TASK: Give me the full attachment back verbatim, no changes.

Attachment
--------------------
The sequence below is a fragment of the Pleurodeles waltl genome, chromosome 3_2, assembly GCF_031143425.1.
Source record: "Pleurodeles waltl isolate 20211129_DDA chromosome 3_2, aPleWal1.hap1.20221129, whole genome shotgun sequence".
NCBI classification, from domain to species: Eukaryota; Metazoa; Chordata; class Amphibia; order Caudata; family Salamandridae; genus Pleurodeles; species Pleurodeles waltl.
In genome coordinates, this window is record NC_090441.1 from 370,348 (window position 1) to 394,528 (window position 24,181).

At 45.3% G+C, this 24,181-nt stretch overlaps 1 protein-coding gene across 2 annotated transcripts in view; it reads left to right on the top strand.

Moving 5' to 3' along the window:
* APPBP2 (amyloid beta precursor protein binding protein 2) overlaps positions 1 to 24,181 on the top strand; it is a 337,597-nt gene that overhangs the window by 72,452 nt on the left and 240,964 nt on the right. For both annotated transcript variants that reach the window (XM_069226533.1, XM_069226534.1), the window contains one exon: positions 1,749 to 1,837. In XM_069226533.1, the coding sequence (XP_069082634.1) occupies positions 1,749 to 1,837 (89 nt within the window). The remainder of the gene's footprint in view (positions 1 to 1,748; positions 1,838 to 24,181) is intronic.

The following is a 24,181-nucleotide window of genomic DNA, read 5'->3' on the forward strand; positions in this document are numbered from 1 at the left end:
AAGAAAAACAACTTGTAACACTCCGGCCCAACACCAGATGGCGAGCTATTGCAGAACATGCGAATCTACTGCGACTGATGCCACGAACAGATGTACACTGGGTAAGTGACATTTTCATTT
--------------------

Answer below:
The sequence below is a fragment of the Pleurodeles waltl genome, chromosome 3_2, assembly GCF_031143425.1.
Source record: "Pleurodeles waltl isolate 20211129_DDA chromosome 3_2, aPleWal1.hap1.20221129, whole genome shotgun sequence".
NCBI classification, from domain to species: Eukaryota; Metazoa; Chordata; class Amphibia; order Caudata; family Salamandridae; genus Pleurodeles; species Pleurodeles waltl.
In genome coordinates, this window is record NC_090441.1 from 370,348 (window position 1) to 394,528 (window position 24,181).

At 45.3% G+C, this 24,181-nt stretch overlaps 1 protein-coding gene across 2 annotated transcripts in view; it reads left to right on the top strand.

Moving 5' to 3' along the window:
* APPBP2 (amyloid beta precursor protein binding protein 2) overlaps positions 1 to 24,181 on the top strand; it is a 337,597-nt gene that overhangs the window by 72,452 nt on the left and 240,964 nt on the right. For both annotated transcript variants that reach the window (XM_069226533.1, XM_069226534.1), the window contains one exon: positions 1,749 to 1,837. In XM_069226533.1, the coding sequence (XP_069082634.1) occupies positions 1,749 to 1,837 (89 nt within the window). The remainder of the gene's footprint in view (positions 1 to 1,748; positions 1,838 to 24,181) is intronic.

The following is a 24,181-nucleotide window of genomic DNA, read 5'->3' on the forward strand; positions in this document are numbered from 1 at the left end:
AAGAAAAACAACTTGTAACACTCCGGCCCAACACCAGATGGCGAGCTATTGCAGAACATGCGAATCTACTGCGACTGATGCCACGAACAGATGTACACTGGGTAAGTGACATTTTCATTT